To better understand the nature of the memory deficit in patients with multiple sclerosis, we designed a study to compare automatic vs effortful memory processes. Fortyone patients with definite multiple sclerosis and 45 demographically matched normal control subjects were administered two tasks designed to assess both automatic (monitoring frequency and modality) and effortful (free and cued-recall) processing. Results indicated that patients with multiple sclerosis, as expected, were significantly impaired on memory measures requiring effort, but performed normally on automatic measures. Performance on the memory indexes did not correlate with self-reported depression. The implications of these findings for delineating the locus of the memory impairment in multiple sclerosis is discussed.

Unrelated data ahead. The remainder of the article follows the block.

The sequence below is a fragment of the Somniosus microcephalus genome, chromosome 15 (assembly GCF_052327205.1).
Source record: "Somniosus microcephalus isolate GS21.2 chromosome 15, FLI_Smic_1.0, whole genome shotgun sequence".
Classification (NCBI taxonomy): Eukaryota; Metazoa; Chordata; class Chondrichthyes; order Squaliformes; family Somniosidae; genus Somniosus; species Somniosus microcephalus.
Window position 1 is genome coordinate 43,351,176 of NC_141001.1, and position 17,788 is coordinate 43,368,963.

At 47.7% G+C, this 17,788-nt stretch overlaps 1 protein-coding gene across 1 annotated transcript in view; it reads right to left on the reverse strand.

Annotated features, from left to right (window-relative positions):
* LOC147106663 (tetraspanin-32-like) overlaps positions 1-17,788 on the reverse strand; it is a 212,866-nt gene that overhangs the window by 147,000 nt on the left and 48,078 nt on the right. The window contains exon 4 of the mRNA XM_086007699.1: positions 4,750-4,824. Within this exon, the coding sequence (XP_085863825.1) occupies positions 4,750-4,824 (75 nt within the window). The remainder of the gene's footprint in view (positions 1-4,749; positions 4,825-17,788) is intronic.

|Original language||English (US)|
|Number of pages||4|
|Journal||Archives of Neurology|
|State||Published - Oct 1991|
ASJC Scopus subject areas
- Arts and Humanities (miscellaneous)
- Clinical Neurology